Getting Less Done

“We found out we got a whole lot less done when we’re sitting next to each other the whole time.” -Jason Fried, 37 Signals

Easily Distracted T-ShirtThat quote comes from a short interview Jason Fried did with Crain’s Chicago Business. That point of view collides with those like me who promote co-located teams as a way to increase productivity. Co-located teams are often a core value of agile software development. But, want to know a little secret? I think there’s a lot of truth in what Jason says.

I think co-located too often translates to distractions galore. Software developers need to get into “the flow”. When they’re in the flow, developers are at their most productive. Everything starts to click and the results are often astonishing. You can’t get into the flow when you’re dealing with distractions and interruptions. Interruptions don’t have to be direct, like a team member asking you a spontaneous question, they can be the result of an open space environment where every conversation is overheard and tempts you to join in.

There are times when being co-located pays off in some big ways. For instance, when you have multiple developers working on solving a problem together or when someone overhears a conversation, jumps in and a seemingly difficult problem suddenly becomes easy to solve thanks to the contributions from someone not originally involved. However, I often wonder if these instances are the exceptions rather than the rules.

Maybe the balance is to be in the same vicinity but not co-located in an open space where distractions are so plentiful? Co-locating can be reserved for those times when it’s needed by always having available open meeting spaces for such occasions. Possibly utilizing IM and chat rooms for a less obtrusive form of collaborating while not co-located. When people feel that it’s important to meet together, then they easily can. Co-location in this setup becomes the exception rather than the rule. Is it possible to get the best of both worlds?

  • I firmly believe in team spaces, but I also like “my personal space” – meaning I don’t want to be so close to my team mates that I’m so easily distracted (and I can get easily distracted) but close enough that I can interject into conversations when I feel I can add value.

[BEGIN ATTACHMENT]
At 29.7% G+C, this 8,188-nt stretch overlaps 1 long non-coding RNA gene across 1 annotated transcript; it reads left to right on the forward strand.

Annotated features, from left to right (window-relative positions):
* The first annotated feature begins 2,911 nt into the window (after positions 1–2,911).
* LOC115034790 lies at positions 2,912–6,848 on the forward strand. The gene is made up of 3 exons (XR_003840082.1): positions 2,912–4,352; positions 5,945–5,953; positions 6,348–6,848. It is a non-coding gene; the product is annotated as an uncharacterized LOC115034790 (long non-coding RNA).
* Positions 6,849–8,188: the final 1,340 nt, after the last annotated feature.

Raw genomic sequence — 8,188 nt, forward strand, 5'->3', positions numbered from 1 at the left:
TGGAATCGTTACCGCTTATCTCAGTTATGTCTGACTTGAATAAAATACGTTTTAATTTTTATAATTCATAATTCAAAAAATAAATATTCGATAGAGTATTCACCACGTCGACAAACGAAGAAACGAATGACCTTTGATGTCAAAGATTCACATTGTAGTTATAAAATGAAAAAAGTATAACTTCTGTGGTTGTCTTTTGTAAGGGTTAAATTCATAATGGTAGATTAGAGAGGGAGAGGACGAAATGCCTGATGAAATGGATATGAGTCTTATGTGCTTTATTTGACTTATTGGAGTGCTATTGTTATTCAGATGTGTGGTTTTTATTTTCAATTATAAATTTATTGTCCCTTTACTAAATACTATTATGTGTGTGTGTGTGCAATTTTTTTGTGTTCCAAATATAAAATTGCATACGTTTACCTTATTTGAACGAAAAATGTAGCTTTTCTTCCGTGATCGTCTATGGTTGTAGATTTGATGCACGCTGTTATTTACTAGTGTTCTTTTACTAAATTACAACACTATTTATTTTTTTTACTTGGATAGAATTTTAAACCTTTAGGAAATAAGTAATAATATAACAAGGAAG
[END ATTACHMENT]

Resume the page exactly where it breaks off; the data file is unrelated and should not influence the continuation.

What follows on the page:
I walk around many of our team spaces and I see half the people wearing headphones. In fact, I’m sitting in a medium sized conference room with one other person (we’ve taken over this room as our team space for the balance of the year) and HE has headphones on – and this is just the two of us.

    Maybe headphones is the way to go. But I don’t think so. Personally I often need quite time to think.

    One suggestion might be to have designated team-space days – perhaps twice a week the entire team comes together in close proximately (don’t forget your deodorant that day) and collaborates together and the rest of the week they sit at their home desks/offices.

    I suspect most organizations probably wouldn’t have the facilities to support this – but if you do this may provide the best of both worlds.

  • Another thought would be to

    Oooh – pretty butterfly

  • Joshua

    Bryan,

    Good thoughts. The point about headphones is a great one. I remember reading the book Peopleware several years ago and seem to recall a study they quoted that showed knowledge workers’ productivity decreased while listening to music through headphones. I think having an open space where a majority of the people are wearing headphones in order to cancel out the distractions defeats the purpose of the open space. There is no perfect solution but it does seem that a balance of open spaces and privacy could be better met.

    Josh